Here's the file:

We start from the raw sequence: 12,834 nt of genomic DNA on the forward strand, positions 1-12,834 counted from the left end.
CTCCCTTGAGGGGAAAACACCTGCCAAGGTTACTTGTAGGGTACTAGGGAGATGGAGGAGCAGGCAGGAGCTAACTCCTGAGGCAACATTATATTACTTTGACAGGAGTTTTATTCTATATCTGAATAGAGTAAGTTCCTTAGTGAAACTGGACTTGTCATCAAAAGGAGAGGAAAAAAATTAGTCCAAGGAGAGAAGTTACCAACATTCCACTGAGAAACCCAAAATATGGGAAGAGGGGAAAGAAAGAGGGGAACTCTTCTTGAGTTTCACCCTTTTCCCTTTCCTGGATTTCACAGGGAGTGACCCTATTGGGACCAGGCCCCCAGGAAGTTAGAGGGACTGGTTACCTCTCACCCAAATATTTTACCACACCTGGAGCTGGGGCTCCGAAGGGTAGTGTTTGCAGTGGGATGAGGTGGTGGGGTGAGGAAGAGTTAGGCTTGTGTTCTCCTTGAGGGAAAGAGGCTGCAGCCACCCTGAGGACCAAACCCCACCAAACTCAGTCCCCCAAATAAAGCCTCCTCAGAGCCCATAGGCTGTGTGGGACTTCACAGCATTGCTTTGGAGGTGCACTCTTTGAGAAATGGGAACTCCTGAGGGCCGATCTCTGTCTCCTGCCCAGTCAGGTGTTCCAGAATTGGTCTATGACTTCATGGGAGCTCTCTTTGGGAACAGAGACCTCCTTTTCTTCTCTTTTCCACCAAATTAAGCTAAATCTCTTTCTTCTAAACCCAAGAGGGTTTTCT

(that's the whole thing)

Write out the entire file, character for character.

We start from the raw sequence: 12,834 nt of genomic DNA on the forward strand, positions 1-12,834 counted from the left end.
CTCCCTTGAGGGGAAAACACCTGCCAAGGTTACTTGTAGGGTACTAGGGAGATGGAGGAGCAGGCAGGAGCTAACTCCTGAGGCAACATTATATTACTTTGACAGGAGTTTTATTCTATATCTGAATAGAGTAAGTTCCTTAGTGAAACTGGACTTGTCATCAAAAGGAGAGGAAAAAAATTAGTCCAAGGAGAGAAGTTACCAACATTCCACTGAGAAACCCAAAATATGGGAAGAGGGGAAAGAAAGAGGGGAACTCTTCTTGAGTTTCACCCTTTTCCCTTTCCTGGATTTCACAGGGAGTGACCCTATTGGGACCAGGCCCCCAGGAAGTTAGAGGGACTGGTTACCTCTCACCCAAATATTTTACCACACCTGGAGCTGGGGCTCCGAAGGGTAGTGTTTGCAGTGGGATGAGGTGGTGGGGTGAGGAAGAGTTAGGCTTGTGTTCTCCTTGAGGGAAAGAGGCTGCAGCCACCCTGAGGACCAAACCCCACCAAACTCAGTCCCCCAAATAAAGCCTCCTCAGAGCCCATAGGCTGTGTGGGACTTCACAGCATTGCTTTGGAGGTGCACTCTTTGAGAAATGGGAACTCCTGAGGGCCGATCTCTGTCTCCTGCCCAGTCAGGTGTTCCAGAATTGGTCTATGACTTCATGGGAGCTCTCTTTGGGAACAGAGACCTCCTTTTCTTCTCTTTTCCACCAAATTAAGCTAAATCTCTTTCTTCTAAACCCAAGAGGGTTTTCT